More details surrounding Steve McNair's death revealed by police.


Police have officially ruled Steve McNair’s death as a homicide. They have also publicly identified the other deceased at the crime scene as Saleh Kazemi, a woman whom McNair had apparently been dating for several months. The police have yet to rule the cause of death for the second victim. They have not yet however ruled out the possibility of a murder-suicide.

It is becoming apparent that McNair was in a romantic relationship with this woman and that the early feeling is that he died in a “lover’s quarrel.”

The victim’s sister, Soheyla Kazemi, told the Florida Times-Union in Jacksonville that the young woman had expected McNair to get a divorce. “She said they were planning to get married.”

At this point, however, we can only speculate as more details continue to surface. What is clear, however, is that Steve McNair’s death has sent shock waves through the NFL community as well as the city of Nashville where McNair played football for nine seasons and currently resided. At Gridiron9, a restaurant near Tennessee State University recently opened by McNair, a small memorial has been erected by the many who have flocked to pay there respects since the news about his death surfaced Saturday afternoon.

Several friends and former teammates of McNair have publicly expressed there feelings of grief. Vince Young, a close family friend, says that he is “still in shock since hearing the news.” McNair was a mentor for Young since they met at a football camp of McNair’s that Young had attended when he was in high school.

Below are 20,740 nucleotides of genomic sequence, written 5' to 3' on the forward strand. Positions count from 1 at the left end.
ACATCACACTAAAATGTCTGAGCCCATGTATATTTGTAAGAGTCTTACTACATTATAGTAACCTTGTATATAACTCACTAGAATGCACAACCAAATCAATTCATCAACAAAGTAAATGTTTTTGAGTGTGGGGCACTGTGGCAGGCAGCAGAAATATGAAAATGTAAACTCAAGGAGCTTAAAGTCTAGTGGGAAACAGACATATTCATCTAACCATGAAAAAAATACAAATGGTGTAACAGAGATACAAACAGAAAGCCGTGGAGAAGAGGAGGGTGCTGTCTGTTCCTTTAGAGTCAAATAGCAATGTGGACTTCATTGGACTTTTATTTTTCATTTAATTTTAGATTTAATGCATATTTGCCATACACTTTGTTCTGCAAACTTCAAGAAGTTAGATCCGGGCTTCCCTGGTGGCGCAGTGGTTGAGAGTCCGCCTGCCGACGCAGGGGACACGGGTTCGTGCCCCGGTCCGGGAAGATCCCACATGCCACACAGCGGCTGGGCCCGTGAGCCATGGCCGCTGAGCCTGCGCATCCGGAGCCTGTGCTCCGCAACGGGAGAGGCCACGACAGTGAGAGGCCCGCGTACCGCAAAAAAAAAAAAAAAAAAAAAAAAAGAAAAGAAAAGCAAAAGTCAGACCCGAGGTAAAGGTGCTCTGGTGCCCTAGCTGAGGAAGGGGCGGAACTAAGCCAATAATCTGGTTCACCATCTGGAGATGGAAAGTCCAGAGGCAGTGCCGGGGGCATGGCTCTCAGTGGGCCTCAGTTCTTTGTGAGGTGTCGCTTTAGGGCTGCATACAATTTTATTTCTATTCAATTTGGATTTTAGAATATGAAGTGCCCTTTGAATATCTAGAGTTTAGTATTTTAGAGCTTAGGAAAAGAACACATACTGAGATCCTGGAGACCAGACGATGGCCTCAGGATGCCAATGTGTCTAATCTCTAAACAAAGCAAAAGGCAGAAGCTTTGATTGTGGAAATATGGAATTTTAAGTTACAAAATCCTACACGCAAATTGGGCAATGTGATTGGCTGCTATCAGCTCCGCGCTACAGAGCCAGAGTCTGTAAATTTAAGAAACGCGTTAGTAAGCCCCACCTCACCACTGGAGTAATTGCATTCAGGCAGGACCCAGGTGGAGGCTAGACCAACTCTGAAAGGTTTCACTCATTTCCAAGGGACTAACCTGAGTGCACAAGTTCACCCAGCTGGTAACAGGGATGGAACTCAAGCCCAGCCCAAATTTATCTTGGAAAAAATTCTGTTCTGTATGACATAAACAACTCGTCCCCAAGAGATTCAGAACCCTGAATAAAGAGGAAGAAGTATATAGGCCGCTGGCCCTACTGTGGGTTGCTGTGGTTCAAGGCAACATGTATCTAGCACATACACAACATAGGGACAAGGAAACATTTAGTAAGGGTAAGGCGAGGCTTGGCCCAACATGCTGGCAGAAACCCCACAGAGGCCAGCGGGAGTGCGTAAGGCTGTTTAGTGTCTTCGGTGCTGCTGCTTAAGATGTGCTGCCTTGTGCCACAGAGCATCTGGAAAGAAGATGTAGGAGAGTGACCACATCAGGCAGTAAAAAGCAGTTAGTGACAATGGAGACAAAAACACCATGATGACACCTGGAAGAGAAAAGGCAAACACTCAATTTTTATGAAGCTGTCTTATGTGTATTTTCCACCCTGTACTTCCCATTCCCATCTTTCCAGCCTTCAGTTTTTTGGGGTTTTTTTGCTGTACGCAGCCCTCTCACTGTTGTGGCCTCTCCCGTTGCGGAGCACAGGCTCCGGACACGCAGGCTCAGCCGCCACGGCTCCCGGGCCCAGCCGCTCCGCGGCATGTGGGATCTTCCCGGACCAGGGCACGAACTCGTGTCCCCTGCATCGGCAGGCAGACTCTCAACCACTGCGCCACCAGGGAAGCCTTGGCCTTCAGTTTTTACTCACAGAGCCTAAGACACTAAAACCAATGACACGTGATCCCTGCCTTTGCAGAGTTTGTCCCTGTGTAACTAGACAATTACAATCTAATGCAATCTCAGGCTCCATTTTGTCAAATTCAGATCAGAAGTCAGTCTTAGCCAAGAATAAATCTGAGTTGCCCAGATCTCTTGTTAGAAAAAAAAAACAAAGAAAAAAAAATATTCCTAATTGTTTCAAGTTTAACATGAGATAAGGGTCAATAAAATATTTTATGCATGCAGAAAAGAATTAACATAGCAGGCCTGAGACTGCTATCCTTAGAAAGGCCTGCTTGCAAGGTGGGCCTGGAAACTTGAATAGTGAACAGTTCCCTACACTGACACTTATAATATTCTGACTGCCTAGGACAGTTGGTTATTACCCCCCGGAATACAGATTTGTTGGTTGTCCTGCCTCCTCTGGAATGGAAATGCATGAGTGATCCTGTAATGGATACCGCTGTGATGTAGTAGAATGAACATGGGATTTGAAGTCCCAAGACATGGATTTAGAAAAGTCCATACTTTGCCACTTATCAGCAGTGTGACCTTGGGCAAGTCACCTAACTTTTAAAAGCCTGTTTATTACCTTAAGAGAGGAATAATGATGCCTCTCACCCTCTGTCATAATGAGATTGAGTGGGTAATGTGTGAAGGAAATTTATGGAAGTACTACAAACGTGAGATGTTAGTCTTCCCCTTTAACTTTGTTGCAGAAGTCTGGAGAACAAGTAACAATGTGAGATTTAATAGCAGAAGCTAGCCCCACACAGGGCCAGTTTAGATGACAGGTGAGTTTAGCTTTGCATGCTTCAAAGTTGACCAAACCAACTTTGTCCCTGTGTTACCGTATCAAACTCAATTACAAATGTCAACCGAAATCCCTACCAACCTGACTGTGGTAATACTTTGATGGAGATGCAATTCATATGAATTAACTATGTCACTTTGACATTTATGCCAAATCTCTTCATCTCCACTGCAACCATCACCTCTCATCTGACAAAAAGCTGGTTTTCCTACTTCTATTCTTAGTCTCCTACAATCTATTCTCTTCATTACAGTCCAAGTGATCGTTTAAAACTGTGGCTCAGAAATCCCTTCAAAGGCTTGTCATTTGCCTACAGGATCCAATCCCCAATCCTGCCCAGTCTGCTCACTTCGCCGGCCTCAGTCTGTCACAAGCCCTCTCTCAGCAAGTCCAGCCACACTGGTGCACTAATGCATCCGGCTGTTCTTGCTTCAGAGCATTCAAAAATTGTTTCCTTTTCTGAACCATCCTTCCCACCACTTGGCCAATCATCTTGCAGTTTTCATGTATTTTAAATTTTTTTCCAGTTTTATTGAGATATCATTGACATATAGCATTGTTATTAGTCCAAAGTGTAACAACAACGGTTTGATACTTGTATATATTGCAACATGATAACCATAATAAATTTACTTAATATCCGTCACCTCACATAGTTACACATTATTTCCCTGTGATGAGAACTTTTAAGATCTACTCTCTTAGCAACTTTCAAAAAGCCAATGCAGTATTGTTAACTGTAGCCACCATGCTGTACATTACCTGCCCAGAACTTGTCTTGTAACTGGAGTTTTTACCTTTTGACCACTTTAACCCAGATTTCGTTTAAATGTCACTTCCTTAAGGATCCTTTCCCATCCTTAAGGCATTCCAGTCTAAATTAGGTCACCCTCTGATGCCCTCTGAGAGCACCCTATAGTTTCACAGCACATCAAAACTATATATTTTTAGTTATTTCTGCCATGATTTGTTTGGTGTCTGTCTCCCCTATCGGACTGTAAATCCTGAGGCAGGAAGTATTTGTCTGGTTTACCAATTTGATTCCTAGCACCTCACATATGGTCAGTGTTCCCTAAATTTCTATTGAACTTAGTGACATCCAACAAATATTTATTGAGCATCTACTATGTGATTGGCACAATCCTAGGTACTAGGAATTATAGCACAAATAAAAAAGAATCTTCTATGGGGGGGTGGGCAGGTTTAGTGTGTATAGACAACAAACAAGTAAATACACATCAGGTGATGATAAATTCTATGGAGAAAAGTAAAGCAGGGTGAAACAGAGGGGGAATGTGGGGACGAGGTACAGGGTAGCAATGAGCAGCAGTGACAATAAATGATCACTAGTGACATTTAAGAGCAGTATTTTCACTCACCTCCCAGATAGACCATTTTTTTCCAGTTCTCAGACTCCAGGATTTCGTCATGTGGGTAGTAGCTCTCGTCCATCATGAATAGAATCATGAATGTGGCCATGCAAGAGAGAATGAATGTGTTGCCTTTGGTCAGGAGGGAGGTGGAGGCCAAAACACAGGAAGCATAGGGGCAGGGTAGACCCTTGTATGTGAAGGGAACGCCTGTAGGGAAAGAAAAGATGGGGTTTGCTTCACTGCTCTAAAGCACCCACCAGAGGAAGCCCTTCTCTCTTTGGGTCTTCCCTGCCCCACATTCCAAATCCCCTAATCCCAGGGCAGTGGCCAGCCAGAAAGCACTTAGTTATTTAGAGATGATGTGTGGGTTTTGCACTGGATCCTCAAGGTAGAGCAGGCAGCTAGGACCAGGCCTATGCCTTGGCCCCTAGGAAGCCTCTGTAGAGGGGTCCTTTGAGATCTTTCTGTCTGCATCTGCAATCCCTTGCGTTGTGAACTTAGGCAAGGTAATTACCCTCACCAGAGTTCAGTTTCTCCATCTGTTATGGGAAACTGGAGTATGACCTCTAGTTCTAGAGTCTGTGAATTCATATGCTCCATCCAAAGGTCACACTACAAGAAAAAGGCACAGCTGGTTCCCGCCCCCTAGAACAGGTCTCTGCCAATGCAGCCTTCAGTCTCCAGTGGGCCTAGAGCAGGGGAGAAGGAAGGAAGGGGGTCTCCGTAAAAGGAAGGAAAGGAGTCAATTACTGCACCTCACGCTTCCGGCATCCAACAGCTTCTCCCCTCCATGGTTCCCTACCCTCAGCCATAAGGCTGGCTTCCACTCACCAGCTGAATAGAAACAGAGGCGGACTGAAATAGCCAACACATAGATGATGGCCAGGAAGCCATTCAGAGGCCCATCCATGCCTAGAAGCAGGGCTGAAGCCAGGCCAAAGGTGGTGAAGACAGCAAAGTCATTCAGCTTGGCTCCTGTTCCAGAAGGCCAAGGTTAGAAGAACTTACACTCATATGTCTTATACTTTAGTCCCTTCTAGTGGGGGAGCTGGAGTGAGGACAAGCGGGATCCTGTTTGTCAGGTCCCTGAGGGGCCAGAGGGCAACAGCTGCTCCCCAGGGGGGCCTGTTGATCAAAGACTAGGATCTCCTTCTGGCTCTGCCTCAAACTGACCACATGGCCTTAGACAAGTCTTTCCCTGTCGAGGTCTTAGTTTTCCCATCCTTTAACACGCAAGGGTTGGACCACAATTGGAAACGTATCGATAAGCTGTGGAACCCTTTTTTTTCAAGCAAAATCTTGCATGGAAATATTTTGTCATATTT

“Since I was a teenager, he was like a father to me. I hear his advice in my head with everything I do. Life will be very different without him. My thoughts and prayers are with Mechelle, the kids and the entire McNair family during this horrible time.”

Former Oilers quarterback Warren Moon reacted to the news with the following:

“Steve and I had a mutually respected friendship. He was one of the great warriors to ever put on a football uniform at any position. His competitiveness and toughness were unparalleled. He was always a gentlemen, and very giving off the field. One of the great people in our league was taken from us way to soon. My thoughts and prayers go out to the McNair Family, and all who knew him.”


Amongst all the praise he received from his friends, family, peers, and teammates, Steve McNair was without a doubt a truly special football player. McNair was the 2003 NFL co-MVP along with Peyton Manning. As a football fan, I can remember with great clarity several spectacular moments forged at the hands of Steve McNair. He came into the league with a ton of hype out of the little I-AA school Alcorn State. The Houston Oilers, who later became known as the Tennesee Titans, drafted him #3 overall in the 1995 NFL draft and he became a mainstay for the franchise for the next 11 seasons. He led the Tennessee Titans to the 2000 Super Bowl where the fell just short losing to the St. Louis Rams in Kurt Warner’s miraculous season.McNair played the twilight of his NFL career with the Baltimore Ravens. Despite a vast injury history and a perceived decline in performance he defied the odds and played in all 16 games while leading the Ravens to a 13-3 record and an AFC North division championship in what was one of the truly heartwarming story lines of the 2006 season.

A public memorial service will held on Thursday in Nashville. The funeral is expected to take place on Saturday in Hattiesburg, Mississippi.

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